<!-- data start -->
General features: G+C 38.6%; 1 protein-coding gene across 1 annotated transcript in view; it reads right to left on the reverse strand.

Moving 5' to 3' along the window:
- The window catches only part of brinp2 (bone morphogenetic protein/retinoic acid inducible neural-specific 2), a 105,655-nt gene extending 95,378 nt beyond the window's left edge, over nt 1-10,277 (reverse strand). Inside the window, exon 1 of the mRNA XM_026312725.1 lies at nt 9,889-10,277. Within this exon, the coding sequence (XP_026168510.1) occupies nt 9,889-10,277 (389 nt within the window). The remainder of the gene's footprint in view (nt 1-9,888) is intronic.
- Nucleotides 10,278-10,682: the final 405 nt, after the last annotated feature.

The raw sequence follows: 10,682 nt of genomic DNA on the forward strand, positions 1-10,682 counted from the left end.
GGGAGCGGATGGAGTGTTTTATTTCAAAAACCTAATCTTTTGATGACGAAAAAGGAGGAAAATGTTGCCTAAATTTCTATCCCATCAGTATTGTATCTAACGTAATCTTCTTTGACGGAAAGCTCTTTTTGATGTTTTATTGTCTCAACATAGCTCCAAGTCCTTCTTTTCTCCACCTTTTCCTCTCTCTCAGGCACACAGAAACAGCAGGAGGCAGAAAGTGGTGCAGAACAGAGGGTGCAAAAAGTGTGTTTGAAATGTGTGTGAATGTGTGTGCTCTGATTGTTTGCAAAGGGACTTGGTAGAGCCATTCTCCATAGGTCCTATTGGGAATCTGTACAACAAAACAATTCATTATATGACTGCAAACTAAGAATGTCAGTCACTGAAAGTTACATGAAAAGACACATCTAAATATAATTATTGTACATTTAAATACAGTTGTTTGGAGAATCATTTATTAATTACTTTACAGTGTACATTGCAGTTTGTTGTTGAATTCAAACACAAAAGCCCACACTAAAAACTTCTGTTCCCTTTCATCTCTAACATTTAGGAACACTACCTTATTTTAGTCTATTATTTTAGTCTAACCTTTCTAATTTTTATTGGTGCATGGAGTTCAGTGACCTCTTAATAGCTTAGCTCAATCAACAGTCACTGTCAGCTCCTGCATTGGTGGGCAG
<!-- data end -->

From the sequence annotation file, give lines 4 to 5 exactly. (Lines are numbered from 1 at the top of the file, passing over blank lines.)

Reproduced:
- Nucleotides 10,278-10,682: the final 405 nt, after the last annotated feature.

The raw sequence follows: 10,682 nt of genomic DNA on the forward strand, positions 1-10,682 counted from the left end.